Dissecting an article

How to make the most of a long-winded text, step by step and learn vocabulary in the process.

Advanced students are presented with demanding readings that can, at first sight, look daunting because of their length and complexity.

With this technique, they can be broken down into manageable tasks that will, in turn, not only make it more accessible but also promote vocabulary learning.

Let’s take as a reference this is article about friendship that contains a wealth of language worth learning.

How to Maintain Friendships

https://www.nytimes.com/2018/01/18/smarter-living/how-to-maintain-friends.html

Step One: Headline

Bear in mind that the tittle (and subtitle when there is one) encapsulate the essence. Read it, rather than jump straight into the first paragraph.

In this case it is short and to the point but headlines often display plays on words or irony that set the tone for what comes next.

Step Two: Identify the phrases that carry meaning

If you are sitting at your computer and have a digital text in hand: copy it and paste it into a blank page
  1. Basically, as you read along, identify words and phrases that convey ideas and/or that you would like to use and learn.
  2. Do one paragraph at a time.
  3. Read through once first and then sentence by sentence, use your mouse to select and discard the rest by erasing it.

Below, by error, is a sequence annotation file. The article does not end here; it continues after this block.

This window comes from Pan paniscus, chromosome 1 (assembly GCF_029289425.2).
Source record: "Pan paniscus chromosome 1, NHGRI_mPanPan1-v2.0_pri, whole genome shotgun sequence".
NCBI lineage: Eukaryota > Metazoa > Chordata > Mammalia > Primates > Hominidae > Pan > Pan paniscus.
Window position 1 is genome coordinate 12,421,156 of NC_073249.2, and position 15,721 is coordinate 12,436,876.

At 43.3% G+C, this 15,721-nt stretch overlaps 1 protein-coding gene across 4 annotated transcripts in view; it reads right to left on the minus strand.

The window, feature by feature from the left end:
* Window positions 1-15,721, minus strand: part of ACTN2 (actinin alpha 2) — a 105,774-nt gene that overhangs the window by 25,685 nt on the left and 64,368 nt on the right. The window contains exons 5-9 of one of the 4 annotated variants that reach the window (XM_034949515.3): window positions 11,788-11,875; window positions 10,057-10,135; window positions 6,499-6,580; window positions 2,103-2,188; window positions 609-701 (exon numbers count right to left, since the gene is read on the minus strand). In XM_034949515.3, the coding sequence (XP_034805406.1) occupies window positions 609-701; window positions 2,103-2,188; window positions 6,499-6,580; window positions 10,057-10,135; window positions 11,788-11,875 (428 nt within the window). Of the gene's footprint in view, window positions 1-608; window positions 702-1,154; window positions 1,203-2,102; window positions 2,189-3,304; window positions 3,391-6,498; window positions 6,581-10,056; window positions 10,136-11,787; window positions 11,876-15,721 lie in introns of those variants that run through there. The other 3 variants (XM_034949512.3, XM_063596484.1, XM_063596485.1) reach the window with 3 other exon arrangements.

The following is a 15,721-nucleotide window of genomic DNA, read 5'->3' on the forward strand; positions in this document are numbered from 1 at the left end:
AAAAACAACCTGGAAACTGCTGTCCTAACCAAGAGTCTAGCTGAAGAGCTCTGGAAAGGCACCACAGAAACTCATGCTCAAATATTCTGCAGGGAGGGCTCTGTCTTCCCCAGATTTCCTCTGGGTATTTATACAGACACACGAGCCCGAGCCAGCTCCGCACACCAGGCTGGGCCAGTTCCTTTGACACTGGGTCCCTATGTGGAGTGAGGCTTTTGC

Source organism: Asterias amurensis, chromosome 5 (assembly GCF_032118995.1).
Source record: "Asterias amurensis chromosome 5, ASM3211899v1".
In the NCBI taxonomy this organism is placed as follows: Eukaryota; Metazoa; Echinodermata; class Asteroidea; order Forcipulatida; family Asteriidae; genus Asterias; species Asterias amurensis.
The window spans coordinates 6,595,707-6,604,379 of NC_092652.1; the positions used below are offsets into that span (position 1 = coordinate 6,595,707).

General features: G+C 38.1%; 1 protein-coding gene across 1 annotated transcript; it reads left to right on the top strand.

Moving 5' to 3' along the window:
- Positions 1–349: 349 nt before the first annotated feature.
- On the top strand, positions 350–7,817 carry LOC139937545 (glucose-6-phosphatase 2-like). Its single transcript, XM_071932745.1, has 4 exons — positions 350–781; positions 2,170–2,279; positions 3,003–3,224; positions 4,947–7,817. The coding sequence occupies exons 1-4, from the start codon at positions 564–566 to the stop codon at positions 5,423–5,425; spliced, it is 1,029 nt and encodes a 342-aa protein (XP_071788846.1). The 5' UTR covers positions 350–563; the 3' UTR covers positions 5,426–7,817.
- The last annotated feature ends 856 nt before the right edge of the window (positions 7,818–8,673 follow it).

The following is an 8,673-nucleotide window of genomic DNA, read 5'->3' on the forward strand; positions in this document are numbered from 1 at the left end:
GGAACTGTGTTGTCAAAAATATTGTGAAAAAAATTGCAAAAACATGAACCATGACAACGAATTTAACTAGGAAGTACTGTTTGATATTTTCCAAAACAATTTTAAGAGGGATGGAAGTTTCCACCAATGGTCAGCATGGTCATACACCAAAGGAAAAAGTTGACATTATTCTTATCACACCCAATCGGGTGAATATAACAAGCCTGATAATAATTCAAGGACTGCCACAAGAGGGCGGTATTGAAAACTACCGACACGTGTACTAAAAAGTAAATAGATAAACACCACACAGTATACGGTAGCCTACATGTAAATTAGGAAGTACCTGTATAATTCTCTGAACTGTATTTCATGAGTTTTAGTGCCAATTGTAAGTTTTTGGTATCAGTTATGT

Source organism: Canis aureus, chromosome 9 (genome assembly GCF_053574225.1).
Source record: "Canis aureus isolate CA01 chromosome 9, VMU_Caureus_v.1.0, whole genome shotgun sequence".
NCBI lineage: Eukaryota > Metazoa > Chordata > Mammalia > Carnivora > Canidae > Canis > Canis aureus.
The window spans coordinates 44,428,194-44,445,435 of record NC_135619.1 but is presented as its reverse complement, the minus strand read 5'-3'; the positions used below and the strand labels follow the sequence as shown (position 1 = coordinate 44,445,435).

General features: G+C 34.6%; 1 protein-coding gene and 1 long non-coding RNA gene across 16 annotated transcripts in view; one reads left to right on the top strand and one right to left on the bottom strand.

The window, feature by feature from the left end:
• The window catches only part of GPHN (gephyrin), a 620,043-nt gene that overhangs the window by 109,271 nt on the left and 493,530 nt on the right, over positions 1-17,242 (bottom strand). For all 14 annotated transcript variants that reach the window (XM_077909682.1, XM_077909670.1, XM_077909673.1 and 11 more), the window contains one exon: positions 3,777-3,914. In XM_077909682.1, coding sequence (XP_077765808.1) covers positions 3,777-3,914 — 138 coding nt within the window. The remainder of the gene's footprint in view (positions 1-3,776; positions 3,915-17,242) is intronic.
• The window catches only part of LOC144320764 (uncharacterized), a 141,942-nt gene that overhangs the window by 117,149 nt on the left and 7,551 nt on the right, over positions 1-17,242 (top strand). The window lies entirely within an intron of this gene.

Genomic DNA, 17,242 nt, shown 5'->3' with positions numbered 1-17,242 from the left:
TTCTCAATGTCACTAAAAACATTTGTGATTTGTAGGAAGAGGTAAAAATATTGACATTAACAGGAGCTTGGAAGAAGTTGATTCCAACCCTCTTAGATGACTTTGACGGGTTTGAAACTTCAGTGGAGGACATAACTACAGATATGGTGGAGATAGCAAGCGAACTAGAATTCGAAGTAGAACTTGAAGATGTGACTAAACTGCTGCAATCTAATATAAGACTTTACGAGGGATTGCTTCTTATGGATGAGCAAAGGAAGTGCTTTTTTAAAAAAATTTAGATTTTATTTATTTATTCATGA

4.  Make a list with your chosen words/phrases.

See an example model below with the two first paragraphs

Paragraph 1

Age and time have a funny relationship: Sure, they both move in the same direction, but the older we get, the more inverse that relationship can feel. And as work and family commitments take up a drastically outsize portion of that time, it’s the treasured friendships in our life that often fade.

Dissecting the paragraph into its skeleton:

·         Age and time

·         move in the same direction

·         the older we get, the more inverse

·         work and family commitments take up time

·         friendships fade

Paragraph 2

recent study found that the maximum number of social connections for both men and women occurs around the age of 25. But as young adults settle into careers and prioritize romantic relationships, those social circles rapidly shrink and friendships tend to take a back seat.

·         recent study 

·         maximum number of social connections

·         occurs around the age of 25

·         settle into careers

·         prioritize romantic relationships

·         social circles shrink

 

Notes: 

1- If you are using a photocopy or textbook, you could grab a highlighter with the same purpose (and ideally, also a piece of paper where you can rewrite the chunks of words that you have selected).

2- For a more comprehensive list of the language estracted from this article, e-mail me, and I will send it your way.

 

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